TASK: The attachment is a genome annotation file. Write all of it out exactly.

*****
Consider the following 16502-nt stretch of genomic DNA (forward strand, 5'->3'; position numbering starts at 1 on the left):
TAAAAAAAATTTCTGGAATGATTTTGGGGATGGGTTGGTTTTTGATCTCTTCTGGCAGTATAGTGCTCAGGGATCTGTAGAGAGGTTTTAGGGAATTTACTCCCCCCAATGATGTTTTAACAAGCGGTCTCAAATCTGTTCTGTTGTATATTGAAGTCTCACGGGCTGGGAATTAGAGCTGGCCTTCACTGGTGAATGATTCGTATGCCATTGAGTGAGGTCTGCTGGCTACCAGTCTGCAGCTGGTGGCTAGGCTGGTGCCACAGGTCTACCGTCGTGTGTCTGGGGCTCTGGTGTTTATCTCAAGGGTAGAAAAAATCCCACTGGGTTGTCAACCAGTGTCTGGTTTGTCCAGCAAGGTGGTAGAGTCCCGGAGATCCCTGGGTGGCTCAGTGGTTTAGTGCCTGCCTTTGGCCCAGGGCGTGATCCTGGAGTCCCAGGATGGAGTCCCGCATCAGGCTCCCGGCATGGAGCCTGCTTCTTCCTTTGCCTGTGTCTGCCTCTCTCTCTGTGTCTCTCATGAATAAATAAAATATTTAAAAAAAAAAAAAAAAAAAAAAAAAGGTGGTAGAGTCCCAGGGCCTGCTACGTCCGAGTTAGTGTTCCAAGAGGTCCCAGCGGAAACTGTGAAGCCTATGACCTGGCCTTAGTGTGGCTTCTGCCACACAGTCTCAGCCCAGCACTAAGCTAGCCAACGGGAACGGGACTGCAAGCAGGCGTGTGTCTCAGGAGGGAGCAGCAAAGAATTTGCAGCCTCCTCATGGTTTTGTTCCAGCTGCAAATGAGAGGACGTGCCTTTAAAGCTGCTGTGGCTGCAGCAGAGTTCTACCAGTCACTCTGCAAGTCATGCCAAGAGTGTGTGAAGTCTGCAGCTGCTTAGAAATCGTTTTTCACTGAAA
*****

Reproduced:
Consider the following 16502-nt stretch of genomic DNA (forward strand, 5'->3'; position numbering starts at 1 on the left):
TAAAAAAAATTTCTGGAATGATTTTGGGGATGGGTTGGTTTTTGATCTCTTCTGGCAGTATAGTGCTCAGGGATCTGTAGAGAGGTTTTAGGGAATTTACTCCCCCCAATGATGTTTTAACAAGCGGTCTCAAATCTGTTCTGTTGTATATTGAAGTCTCACGGGCTGGGAATTAGAGCTGGCCTTCACTGGTGAATGATTCGTATGCCATTGAGTGAGGTCTGCTGGCTACCAGTCTGCAGCTGGTGGCTAGGCTGGTGCCACAGGTCTACCGTCGTGTGTCTGGGGCTCTGGTGTTTATCTCAAGGGTAGAAAAAATCCCACTGGGTTGTCAACCAGTGTCTGGTTTGTCCAGCAAGGTGGTAGAGTCCCGGAGATCCCTGGGTGGCTCAGTGGTTTAGTGCCTGCCTTTGGCCCAGGGCGTGATCCTGGAGTCCCAGGATGGAGTCCCGCATCAGGCTCCCGGCATGGAGCCTGCTTCTTCCTTTGCCTGTGTCTGCCTCTCTCTCTGTGTCTCTCATGAATAAATAAAATATTTAAAAAAAAAAAAAAAAAAAAAAAAAGGTGGTAGAGTCCCAGGGCCTGCTACGTCCGAGTTAGTGTTCCAAGAGGTCCCAGCGGAAACTGTGAAGCCTATGACCTGGCCTTAGTGTGGCTTCTGCCACACAGTCTCAGCCCAGCACTAAGCTAGCCAACGGGAACGGGACTGCAAGCAGGCGTGTGTCTCAGGAGGGAGCAGCAAAGAATTTGCAGCCTCCTCATGGTTTTGTTCCAGCTGCAAATGAGAGGACGTGCCTTTAAAGCTGCTGTGGCTGCAGCAGAGTTCTACCAGTCACTCTGCAAGTCATGCCAAGAGTGTGTGAAGTCTGCAGCTGCTTAGAAATCGTTTTTCACTGAAA